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Friday, December 6, 2013

Poor, Poor Pitiful Me



"I'll never be like him," I swore to my eight year old self.  "He ruins everything," I thought.  I sat at the top of the stairs, reading the TV Guide and willing myself to see his shadow at the front door.  It was dark outside, and Gene Dall was late again.  He should have been home hours ago.  Big Mare stood by the kitchen window, smoking and worrying.  "Why can't he just have a few beers and come home?" I asked my sister, like she'd know.

"I'll never drink," Judy would say.  "I hate everything about it."
"Not me," I'd reply.  "I'm just not gonna act all stupid when I do."

Over and over, I watched booze transform my father from this quiet, preoccupied guy into something unrecognizable.  Why is he like this?  How could he forget what time it is or how to get home?  What can I do to make things better?  I wondered why he couldn't hold his liquor, like other men.  I barely even knew what that meant, but it made him seem like a weakling.  I hated feeling that way about him.  I wanted to love my Dad.  I knew I was supposed to, but I resented him when he drank.  I tried not to consider that he didn't give a shit about any of us, but that's what it looked like. And when she was angry, that's what my mother told us.

My father was never a social guy, and he engaged in conversation only when necessary.  Gene Dall was a machine of efficiency.  So when he tied a load on, it was difficult to detect at first.  Until he got off his stool and hit the wall or fell down a flight of stairs.  Every time my father drank, he seemed determined to kill himself, one way or another.

When he was hungover, the situation became even more stressful.  With all that worry out of the way, Big Mare turned full-time furious.  And very often, her rage made her thirsty.  I wished I could side with my mother because I understood how upset she was. But she treated my Dad so cruelly, I couldn't help but feel sorry for him. Unfortunately for me, he had no use for sympathy.  He wanted to be left alone.  I felt lost and ineffectual.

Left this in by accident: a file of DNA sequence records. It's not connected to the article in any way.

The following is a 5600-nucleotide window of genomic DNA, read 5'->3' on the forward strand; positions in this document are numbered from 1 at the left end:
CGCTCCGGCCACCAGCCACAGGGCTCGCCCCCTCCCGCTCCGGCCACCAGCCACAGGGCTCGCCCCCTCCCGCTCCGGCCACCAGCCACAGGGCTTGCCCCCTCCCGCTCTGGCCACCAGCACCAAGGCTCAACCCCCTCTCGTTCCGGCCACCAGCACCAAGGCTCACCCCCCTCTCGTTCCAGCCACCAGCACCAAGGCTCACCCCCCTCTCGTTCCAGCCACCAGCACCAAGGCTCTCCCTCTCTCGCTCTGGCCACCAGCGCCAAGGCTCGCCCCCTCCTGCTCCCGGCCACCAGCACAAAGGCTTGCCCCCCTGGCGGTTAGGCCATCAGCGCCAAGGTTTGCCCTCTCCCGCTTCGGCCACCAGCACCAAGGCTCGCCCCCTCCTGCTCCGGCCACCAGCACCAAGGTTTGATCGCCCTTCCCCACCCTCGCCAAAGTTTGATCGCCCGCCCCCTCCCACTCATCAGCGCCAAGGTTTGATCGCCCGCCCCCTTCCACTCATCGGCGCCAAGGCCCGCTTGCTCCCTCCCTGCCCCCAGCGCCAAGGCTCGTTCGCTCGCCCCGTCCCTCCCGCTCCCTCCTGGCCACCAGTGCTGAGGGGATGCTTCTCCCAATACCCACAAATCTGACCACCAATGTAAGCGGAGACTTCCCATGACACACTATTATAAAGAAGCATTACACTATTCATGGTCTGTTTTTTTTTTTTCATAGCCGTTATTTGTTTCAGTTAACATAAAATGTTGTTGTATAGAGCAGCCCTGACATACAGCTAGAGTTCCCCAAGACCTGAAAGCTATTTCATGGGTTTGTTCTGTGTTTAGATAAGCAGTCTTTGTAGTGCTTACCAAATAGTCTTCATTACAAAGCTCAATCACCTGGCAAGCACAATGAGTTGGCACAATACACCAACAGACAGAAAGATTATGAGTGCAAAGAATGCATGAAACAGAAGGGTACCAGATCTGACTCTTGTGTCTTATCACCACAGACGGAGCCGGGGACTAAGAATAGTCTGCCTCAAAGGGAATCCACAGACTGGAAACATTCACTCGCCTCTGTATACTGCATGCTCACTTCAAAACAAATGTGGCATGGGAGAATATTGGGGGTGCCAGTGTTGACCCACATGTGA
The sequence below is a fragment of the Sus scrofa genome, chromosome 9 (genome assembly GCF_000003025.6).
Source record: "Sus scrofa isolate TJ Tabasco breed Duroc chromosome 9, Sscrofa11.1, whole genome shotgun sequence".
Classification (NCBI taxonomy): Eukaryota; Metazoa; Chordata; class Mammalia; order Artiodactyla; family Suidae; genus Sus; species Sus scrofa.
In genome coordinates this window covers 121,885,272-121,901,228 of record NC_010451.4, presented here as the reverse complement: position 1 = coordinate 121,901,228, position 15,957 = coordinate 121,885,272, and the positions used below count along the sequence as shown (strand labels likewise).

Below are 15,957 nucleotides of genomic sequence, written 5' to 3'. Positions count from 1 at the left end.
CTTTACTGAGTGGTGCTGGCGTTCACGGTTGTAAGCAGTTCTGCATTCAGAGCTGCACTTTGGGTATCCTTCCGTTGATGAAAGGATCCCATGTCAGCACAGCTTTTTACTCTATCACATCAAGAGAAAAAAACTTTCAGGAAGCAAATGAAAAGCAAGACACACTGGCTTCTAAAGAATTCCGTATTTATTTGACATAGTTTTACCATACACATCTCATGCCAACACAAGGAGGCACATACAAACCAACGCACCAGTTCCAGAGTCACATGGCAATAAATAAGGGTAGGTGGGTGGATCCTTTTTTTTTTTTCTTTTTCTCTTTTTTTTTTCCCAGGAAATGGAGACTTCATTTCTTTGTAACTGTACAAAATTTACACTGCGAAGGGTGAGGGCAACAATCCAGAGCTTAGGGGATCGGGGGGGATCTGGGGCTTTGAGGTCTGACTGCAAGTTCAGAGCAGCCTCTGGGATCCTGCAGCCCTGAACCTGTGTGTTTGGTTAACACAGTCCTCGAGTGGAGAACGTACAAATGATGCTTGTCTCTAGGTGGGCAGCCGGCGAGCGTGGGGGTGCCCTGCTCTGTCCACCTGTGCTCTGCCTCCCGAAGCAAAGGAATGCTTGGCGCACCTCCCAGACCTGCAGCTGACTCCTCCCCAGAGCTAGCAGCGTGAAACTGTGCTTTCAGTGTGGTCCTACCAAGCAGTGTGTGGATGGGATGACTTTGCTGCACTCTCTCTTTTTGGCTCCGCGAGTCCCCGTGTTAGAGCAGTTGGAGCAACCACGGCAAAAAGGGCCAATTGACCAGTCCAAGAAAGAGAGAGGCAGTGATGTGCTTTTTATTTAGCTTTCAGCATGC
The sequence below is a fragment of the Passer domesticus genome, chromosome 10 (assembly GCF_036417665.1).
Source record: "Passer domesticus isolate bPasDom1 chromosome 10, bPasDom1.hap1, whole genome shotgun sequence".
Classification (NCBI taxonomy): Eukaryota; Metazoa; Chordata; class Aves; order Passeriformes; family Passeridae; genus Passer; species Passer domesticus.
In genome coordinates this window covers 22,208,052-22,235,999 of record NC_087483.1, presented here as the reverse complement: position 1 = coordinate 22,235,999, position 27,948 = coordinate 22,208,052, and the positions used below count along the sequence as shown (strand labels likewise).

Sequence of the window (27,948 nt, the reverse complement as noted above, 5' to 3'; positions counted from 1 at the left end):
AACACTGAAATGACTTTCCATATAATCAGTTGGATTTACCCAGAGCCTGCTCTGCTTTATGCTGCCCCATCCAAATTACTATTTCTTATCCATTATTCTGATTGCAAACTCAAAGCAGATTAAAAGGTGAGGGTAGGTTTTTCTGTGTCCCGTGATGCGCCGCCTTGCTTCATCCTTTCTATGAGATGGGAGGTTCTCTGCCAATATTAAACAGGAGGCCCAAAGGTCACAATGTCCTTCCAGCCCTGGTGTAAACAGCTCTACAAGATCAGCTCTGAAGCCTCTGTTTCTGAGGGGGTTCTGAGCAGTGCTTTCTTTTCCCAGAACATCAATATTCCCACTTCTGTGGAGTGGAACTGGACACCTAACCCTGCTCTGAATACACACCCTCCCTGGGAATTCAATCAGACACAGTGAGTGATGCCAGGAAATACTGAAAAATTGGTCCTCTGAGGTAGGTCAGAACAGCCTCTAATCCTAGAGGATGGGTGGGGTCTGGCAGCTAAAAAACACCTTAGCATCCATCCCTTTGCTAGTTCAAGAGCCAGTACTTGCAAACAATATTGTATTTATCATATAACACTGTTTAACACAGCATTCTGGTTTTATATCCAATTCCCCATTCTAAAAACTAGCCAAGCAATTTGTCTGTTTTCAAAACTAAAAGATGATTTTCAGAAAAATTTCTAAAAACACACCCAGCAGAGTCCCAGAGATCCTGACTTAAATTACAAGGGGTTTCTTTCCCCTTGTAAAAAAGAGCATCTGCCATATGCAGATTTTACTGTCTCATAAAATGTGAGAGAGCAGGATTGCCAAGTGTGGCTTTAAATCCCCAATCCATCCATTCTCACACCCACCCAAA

*******

When Judy and I were little girls, our house was Party Central.  There was never anything fancy planned, but Big Mare was a gracious hostess and everybody loved her. My aunts and uncles would come over on the weekends and holidays, and they all partied their brains out.

My cousins were so much fun, but man, they were wild.  I couldn't believe how exciting life was when they were around.  Unfortunately, I was a douche and a tattletale, so the kids would tire of me quickly.  I'd come downstairs, crying and climb into somebody's lap who wasn't sitting near an ashtray.  I pulled out my crayons and drew pictures of horses and dogs, living together.  I'd eat potato chips with onion dip, fetch beers and light matches.

I didn't mind hanging out with the grown-ups.  Uncle Mike, Aunt Joan and Big Mare were as thick as thieves. They turned the stereo on and blasted their favorite music really loud - Glen Campbell and Linda Ronstadt.  They sang at the top of their lungs and lovingly teased one another.  They told stories I'd heard many times before and finished each other's sentences.  How wonderful - the conviviality and friendship that seemed to come with sharing a few beers.

I savored those moments when everything felt so intimate and comfortable.  I fell in love with drinking right there at Big Mare's kitchen table.  I didn't care that this night would end like all the rest, with someone falling, crying or having to be carried to the car.  None of those details mattered.  I knew I just wanted that feeling.


1 comment:

  1. Have always loved that song...You are wonderfully articulate and I so can relate to the first half about how it felt to wait for your dad to just come home, the resentment and not being able to say out loud that it meant he didn't give a shit about any of us. Love you for sharing this Mare!

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